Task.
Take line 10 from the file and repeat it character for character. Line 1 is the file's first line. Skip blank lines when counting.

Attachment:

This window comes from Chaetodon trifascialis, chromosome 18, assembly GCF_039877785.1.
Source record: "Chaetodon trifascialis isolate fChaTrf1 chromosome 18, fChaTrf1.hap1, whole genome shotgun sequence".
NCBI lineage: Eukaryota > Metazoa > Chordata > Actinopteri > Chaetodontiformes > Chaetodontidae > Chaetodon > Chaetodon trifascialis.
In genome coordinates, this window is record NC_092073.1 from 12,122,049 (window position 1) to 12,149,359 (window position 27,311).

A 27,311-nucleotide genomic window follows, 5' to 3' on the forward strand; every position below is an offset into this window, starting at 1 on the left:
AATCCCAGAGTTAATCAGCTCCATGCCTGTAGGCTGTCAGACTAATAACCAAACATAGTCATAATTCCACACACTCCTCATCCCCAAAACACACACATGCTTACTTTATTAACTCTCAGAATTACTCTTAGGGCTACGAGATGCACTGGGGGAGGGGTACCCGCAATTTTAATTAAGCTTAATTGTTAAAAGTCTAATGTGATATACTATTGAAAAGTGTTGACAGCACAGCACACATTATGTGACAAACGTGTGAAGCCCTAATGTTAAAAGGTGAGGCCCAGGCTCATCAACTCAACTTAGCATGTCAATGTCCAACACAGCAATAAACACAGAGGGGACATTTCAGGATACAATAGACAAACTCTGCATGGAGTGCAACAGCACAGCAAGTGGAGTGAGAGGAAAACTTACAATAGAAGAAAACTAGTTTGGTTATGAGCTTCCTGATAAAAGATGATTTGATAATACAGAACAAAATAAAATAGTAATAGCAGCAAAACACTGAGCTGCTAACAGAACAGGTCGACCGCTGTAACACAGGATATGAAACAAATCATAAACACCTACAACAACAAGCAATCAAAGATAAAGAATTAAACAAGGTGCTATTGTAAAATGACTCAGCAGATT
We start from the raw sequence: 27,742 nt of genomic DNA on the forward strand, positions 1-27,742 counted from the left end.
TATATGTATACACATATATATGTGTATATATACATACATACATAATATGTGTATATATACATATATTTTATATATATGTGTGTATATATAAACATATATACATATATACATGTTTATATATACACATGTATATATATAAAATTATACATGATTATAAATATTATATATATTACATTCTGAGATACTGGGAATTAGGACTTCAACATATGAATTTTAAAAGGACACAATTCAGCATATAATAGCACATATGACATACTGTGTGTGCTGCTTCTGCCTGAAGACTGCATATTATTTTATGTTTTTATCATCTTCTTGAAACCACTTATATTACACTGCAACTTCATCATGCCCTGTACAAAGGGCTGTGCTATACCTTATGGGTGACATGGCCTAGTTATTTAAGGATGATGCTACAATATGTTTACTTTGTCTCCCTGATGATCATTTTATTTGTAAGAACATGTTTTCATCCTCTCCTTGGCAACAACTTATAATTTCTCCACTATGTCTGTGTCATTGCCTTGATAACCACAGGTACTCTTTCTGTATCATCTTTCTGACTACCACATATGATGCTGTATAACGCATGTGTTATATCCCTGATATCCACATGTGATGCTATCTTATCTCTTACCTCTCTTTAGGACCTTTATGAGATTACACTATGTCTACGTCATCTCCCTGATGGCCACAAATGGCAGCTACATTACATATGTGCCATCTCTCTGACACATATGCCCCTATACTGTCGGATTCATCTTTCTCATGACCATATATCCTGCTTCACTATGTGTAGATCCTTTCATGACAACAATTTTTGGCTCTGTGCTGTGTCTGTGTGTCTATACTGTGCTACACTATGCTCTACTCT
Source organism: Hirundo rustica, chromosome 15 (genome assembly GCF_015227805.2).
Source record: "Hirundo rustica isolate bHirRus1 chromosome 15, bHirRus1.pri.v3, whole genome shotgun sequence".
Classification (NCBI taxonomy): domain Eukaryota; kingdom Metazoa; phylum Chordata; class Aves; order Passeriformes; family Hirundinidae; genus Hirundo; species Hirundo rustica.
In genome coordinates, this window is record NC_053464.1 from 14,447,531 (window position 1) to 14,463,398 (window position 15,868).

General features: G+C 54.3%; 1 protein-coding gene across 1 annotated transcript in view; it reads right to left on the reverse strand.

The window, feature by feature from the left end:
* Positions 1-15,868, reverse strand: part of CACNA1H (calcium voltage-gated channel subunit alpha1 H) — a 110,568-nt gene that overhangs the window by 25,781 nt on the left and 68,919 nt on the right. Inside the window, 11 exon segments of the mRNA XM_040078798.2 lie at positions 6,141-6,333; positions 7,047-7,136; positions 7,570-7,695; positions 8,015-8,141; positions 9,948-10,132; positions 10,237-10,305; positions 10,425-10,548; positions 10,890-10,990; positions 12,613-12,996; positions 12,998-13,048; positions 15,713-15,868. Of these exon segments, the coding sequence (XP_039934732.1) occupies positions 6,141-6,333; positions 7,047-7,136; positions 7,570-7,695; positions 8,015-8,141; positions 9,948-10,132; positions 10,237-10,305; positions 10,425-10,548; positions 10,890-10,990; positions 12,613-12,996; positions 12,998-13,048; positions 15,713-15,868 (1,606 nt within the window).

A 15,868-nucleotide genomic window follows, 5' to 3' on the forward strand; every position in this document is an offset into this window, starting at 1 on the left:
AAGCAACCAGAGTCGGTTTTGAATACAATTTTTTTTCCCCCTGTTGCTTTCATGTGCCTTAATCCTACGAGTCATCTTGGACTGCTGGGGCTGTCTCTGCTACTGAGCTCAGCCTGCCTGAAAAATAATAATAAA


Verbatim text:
Source record: "Hirundo rustica isolate bHirRus1 chromosome 15, bHirRus1.pri.v3, whole genome shotgun sequence".